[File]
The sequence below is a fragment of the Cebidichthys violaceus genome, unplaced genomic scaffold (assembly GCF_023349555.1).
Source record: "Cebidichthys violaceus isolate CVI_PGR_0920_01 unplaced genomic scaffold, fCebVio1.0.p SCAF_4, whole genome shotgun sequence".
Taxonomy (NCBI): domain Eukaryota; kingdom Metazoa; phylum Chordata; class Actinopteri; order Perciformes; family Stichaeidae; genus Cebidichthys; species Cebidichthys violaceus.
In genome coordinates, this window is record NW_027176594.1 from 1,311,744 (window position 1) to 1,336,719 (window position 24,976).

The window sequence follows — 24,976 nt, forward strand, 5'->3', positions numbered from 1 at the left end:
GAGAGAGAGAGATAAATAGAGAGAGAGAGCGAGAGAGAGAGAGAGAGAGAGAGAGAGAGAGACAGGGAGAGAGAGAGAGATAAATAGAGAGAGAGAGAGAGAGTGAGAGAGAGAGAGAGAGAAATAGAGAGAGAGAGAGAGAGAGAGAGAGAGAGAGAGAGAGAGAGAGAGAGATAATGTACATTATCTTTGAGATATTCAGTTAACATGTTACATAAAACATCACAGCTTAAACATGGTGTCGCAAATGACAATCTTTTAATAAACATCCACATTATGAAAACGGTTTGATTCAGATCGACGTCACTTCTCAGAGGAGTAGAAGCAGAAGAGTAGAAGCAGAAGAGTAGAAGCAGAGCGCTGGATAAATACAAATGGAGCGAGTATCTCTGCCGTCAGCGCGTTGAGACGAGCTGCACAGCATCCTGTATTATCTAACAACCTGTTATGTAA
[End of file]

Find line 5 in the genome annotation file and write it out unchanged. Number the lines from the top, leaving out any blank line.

The window sequence follows — 24,976 nt, forward strand, 5'->3', positions numbered from 1 at the left end: